Yale president Peter Salovey wrote in a statement that the New Haven, Connecticut school “does not discriminate against applicants of any race or ethnicity. Our admissions practices are completely fair and lawful. Yale’s admissions policies will not change as a result of the filing of this baseless lawsuit.”
The Supreme Court has upheld using race as one factor in university affirmative action admissions, but a court with a solid conservative majority might agree to restrictions or could even overturn previous decisions.
A stumbling block faced by non-profits and businesses alike is the lack of effective solutions to deal with longstanding prejudice. The answers for organizations have typically been diversity and inclusion, or D&I, programs. But such programs often fail, according to Paul Harper, a clinical assistant professor of business administration in the Joseph M. Katz Graduate School of Business at the University of Pittsburgh.
“I don’t think the current paradigm of D&I is up to the paradigm of racial justice. And since racial justice is what people are asking for, we need to understand what that is,” Harper said. “We don’t have a concept of what it is, let alone the practices, procedures, structures, and innovations that would be necessary if you were operating under a paradigm of racial justice.”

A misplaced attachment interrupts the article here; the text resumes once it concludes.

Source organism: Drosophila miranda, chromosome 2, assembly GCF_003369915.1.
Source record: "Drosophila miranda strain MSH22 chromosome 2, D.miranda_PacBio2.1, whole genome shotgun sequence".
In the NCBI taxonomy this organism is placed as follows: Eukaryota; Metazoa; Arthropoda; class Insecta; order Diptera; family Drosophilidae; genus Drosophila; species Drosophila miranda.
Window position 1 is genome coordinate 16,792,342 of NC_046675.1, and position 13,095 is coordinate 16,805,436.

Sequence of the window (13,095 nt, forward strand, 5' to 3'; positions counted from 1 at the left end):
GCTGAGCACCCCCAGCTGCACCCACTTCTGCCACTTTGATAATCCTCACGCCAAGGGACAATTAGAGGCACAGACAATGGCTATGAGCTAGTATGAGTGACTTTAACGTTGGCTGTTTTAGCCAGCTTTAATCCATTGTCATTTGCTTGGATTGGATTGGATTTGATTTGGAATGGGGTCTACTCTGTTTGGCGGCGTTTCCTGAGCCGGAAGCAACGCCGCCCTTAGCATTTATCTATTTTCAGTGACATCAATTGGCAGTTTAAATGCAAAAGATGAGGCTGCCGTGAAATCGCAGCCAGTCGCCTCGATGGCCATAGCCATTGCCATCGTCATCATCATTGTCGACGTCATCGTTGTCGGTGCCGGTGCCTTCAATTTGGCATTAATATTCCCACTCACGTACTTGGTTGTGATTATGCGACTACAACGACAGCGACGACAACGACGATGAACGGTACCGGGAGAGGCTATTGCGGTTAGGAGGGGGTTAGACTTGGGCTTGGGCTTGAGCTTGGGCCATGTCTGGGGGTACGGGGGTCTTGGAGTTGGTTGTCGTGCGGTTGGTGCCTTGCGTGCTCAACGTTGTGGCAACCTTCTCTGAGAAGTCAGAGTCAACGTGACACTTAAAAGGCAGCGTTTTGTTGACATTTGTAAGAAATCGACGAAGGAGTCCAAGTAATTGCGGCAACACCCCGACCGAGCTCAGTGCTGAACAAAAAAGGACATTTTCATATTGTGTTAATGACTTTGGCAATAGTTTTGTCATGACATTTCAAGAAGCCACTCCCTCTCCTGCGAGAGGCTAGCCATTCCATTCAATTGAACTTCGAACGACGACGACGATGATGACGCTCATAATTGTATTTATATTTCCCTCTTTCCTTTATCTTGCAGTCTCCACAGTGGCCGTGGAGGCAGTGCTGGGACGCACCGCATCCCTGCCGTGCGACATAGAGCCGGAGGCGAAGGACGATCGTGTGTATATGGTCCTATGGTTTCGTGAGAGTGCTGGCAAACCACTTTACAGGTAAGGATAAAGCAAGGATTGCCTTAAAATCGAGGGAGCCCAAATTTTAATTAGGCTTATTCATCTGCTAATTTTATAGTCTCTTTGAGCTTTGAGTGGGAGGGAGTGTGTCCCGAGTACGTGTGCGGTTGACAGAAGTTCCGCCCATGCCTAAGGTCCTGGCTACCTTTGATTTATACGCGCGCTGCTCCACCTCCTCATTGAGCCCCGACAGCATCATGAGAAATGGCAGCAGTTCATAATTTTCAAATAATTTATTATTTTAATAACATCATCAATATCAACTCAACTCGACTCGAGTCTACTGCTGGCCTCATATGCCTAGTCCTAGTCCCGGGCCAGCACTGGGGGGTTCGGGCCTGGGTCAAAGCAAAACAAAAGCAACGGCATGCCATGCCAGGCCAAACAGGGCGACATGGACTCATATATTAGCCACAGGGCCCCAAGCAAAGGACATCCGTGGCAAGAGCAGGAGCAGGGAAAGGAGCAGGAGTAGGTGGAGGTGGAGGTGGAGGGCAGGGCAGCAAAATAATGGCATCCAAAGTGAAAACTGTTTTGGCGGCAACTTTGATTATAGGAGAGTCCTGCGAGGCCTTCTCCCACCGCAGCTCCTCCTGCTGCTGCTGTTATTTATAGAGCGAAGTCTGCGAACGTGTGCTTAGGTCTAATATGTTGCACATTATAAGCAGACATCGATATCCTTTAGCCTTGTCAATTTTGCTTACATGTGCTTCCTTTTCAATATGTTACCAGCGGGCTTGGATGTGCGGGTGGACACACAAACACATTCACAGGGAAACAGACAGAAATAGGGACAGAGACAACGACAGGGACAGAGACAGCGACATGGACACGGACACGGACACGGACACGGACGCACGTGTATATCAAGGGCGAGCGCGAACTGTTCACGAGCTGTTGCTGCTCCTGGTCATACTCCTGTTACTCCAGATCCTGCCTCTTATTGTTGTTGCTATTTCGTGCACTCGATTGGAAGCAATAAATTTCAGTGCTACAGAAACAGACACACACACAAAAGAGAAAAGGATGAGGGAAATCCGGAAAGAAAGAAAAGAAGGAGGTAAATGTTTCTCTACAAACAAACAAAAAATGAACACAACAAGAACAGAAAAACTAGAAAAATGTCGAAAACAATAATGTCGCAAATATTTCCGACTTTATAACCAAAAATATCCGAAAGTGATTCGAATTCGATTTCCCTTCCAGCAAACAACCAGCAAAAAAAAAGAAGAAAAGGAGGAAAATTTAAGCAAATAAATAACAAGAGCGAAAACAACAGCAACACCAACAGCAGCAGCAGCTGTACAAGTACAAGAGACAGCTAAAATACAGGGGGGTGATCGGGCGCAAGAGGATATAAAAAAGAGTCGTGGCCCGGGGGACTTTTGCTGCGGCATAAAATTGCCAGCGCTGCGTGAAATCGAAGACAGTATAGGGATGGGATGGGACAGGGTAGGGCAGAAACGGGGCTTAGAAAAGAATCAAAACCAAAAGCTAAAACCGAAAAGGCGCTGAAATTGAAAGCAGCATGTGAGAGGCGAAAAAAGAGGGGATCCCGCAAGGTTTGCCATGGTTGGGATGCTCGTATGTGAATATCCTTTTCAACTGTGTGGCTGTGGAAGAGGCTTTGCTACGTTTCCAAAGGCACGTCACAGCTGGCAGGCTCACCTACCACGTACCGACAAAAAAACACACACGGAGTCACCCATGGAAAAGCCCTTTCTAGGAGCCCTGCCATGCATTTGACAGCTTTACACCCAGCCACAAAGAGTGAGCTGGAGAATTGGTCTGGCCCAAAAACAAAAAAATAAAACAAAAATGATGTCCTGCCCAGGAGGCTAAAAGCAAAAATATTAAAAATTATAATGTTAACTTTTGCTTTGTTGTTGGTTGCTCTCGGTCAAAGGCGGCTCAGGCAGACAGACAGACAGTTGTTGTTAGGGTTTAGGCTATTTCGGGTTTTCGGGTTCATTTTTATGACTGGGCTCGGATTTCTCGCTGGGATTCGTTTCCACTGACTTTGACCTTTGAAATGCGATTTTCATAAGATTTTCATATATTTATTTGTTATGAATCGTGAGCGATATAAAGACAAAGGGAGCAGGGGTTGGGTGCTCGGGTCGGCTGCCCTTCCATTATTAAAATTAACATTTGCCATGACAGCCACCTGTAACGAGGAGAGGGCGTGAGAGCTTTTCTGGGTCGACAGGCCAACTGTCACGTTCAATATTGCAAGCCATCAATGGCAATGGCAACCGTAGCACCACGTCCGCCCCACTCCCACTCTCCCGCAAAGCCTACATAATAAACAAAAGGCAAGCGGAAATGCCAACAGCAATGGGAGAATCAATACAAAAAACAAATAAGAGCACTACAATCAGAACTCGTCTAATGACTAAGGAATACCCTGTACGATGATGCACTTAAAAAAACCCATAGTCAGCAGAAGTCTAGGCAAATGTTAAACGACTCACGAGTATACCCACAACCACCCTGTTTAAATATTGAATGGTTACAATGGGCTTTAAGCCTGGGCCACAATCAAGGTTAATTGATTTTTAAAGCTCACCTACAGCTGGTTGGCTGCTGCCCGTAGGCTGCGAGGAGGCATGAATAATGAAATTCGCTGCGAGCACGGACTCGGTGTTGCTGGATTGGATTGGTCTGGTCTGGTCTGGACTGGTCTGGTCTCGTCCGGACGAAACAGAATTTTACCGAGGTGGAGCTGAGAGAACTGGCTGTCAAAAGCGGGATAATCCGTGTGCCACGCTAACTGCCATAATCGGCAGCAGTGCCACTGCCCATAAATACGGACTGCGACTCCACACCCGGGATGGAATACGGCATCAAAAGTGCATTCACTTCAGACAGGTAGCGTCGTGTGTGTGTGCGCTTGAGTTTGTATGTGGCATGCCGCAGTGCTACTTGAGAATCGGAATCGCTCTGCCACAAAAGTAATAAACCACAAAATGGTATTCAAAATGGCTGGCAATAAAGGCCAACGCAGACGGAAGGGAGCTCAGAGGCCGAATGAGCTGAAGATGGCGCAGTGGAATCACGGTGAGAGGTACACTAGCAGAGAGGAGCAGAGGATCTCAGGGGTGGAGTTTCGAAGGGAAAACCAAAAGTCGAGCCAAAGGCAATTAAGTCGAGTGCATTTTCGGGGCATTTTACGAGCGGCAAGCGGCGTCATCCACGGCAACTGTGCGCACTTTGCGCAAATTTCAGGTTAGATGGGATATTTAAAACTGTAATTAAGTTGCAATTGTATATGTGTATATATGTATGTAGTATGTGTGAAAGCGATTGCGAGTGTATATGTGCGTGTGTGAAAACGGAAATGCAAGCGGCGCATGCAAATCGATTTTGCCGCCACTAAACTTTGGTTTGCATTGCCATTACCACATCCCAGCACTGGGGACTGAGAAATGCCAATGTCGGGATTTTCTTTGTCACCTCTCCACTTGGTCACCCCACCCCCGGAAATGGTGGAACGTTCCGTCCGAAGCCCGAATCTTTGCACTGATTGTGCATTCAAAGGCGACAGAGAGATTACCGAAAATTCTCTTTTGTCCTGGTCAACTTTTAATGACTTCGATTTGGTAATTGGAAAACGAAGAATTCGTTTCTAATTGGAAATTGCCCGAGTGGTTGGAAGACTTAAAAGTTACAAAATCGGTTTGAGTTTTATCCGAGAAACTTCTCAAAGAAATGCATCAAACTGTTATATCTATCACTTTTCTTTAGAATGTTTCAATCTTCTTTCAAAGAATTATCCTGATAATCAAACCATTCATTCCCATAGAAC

That will require real investment from the private sector and not “being told to buy a table at the banquet for the NAACP every year,” as Harper put it. “Nobody has created a bunch of knowledge about how to create racial justice in a corporation.”
With the Black Lives Matter movement and a global pandemic reshuffling social norms, companies have time to get a new footing.
“This is where our leaders are going to emerge,” said Harper. “Those who come out of this will be those who took race seriously. Those firms that do the standard playbook are going to come out weaker.”
(Edited by David Martosko and Allison Elyse Gualtieri)